After 2 1/4 hours in a room last night with the Southwest Design Review Board and a hearteningly sized group of onlookers, here’s what we can tell you about the big building that’s to go up on the east edge of The Junction, where Hollywood Video etc. once stood:
First things first: A Design Review Board meeting is not necessarily dull. We had consumed not one but two triple-talls during the afternoon in hopes of retaining some semblance of alertness during what we feared would be a long, laborious session of public business. Long, sort of. Laborious, not in the slightest.
Second, you should know something we didn’t: This project has been years in the making (click the HISTORY tab at the bottom of this page). Board members explained their powers were somewhat constrained by the approvals given to this project before; they were down to passing judgment on whether its latest plans alleviated concerns voiced in meetings many months ago.
The biggest concern presented last night was detailed eloquently by WS activist/watchdog Mark Wainwright: This building and its businesses will not be oriented toward SW Alaska; one entrance is on 41st, one on 42nd. That certainly made sense when the (once- and never-) monorail was supposed to travel along the building’s wide Alaska side; but the death of the monorail apparently didn’t result in any significant design change (in fact, some of the graphics/drawings shown last night still charted its ex-route), even though the Design Commission raised a similar concern two years ago, urging a “flexible design” for the Alaska frontage (page 23).
The development team made some noises last night, under pressure from public comment and board members, about doing a little something to liven up the Alaska front, but the bottom line sounds likely to remain that this building and the medical/office building across Alaska could end up facing each other with mostly lifeless Alaska-St.-level frontage (save their respective bus stops).
What you probably want to know most, however, we haven’t gotten to yet: What’s in it for you?
From the bottom up: Two levels of underground parking, then a semi-underground retail level with Office Depot and “TBA retail” (7,000 square feet worth, no tenant/s yet), then the QFC level over that, then supermarket parking OVER the store, then residential units over that — the site’s got two different levels of zoning, so one part of the building gets three levels of residential, the other part gets five.
The retail signs will be tasteful, promised the development team, including the architects and owner Leon Capelouto, a longtime WS businessman. He said this is supposed to be one of QFC’s more “upscale” stores; the signage will not be the gaudy yellow of many QFCs, but rather something more urban, like their Mercer project. It was also promised that the Office Depot signage too will be “metropolitan” in nature.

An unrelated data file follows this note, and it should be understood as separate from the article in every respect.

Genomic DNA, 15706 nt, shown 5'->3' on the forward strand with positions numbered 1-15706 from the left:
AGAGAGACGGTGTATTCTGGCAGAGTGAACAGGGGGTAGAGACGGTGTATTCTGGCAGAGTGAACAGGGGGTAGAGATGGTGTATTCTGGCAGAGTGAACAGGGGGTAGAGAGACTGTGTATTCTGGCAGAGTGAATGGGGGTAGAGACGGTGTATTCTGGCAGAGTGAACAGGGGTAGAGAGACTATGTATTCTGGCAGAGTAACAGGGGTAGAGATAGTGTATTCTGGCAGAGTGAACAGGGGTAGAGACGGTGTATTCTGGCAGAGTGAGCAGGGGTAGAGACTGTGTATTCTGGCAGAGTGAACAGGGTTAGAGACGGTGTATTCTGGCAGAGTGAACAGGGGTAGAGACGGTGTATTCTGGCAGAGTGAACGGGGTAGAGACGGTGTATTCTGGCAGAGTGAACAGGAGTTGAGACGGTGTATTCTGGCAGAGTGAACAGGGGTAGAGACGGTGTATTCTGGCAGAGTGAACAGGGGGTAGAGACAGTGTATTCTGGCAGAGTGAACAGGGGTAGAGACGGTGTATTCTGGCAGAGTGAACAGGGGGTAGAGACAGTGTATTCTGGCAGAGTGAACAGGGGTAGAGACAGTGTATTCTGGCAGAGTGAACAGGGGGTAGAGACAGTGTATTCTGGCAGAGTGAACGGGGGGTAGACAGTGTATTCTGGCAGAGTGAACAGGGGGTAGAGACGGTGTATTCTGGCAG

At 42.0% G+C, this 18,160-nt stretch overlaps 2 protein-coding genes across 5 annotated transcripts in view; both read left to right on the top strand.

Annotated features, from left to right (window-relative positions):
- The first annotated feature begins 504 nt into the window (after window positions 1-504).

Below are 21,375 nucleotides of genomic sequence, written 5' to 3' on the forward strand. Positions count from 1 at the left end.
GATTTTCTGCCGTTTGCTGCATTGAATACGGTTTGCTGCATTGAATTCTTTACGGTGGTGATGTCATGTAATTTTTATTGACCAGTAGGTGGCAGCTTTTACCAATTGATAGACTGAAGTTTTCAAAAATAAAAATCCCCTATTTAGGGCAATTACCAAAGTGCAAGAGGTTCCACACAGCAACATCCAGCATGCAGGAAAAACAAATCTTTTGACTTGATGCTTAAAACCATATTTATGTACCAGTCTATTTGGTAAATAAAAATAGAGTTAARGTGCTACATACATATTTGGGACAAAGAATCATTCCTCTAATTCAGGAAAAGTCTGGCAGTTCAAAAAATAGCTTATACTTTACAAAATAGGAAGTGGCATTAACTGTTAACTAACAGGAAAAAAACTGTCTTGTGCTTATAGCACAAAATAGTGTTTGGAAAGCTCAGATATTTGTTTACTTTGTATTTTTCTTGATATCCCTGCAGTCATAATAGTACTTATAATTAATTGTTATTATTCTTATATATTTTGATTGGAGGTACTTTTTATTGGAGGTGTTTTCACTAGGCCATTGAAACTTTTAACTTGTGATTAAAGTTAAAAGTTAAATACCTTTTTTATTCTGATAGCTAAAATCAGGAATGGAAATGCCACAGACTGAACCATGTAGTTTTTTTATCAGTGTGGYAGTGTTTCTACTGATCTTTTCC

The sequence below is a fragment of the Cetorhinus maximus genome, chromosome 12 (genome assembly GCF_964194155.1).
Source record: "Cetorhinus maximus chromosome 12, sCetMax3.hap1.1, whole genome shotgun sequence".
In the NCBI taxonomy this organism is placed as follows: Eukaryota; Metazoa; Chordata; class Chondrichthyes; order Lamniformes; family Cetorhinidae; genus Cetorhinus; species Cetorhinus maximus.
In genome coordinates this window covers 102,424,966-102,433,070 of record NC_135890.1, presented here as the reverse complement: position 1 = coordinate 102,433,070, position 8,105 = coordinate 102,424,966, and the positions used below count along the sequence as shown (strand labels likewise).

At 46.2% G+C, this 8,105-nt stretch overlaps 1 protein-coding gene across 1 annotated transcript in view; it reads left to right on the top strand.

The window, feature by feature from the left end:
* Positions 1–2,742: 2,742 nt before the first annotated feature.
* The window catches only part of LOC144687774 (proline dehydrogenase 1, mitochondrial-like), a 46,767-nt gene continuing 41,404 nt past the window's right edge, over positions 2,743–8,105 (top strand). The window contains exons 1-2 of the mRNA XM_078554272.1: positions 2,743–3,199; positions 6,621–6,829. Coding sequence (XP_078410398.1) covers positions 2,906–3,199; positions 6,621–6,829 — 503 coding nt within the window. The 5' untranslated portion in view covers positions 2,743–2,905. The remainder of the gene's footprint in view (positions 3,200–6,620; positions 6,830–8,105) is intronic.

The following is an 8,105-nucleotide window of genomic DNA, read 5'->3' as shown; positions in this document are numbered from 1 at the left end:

Neighbors from further north up 41st attended the meeting to find out how it will affect them, and weren’t thrilled — particularly because of the major parking-garage entrance/exit on the 41st side; they are worried the 41st/Alaska intersection will be impossible without a stoplight, once the project is up. Board members voiced concerns about this too, with guest member Vlad Oustimovitch describing that side of the building as potentially “nasty.”
Ultimately, board members gave their approval, with conditions, including some purely aesthetic issues — they gave props to one audience member who scrutinized past and present renderings and pointed out that the windows had been downsized on many of the residential units, taking away a significant amount of vertical interest; the board wants that reversed. (Another interesting visual point — the building’s side profile will be “terraced” — “sawtoothed” as one board member rephrased it.)
One of the liveliest exchanges came as the chorus of concerns started to crescendo regarding the building’s lack of an entrance along Alaska. Owner Capelouto jumped up to defend his project, saying it will bring The Junction what he feels it lacks — “synergy.” He elaborated by contending that restaurants are the only businesses doing really well in The Junction, and insisting that more “big box” retail will bring customers that will spill over to smaller retailers.
So — there’s some more process left here before the concrete trucks and cranes show up; then it’s on to the rival megaproject further east on Alaska, Fauntleroy Place (which has updated its website since our last blurb; it now says construction will start “early next year” with completion by “late 2009″).
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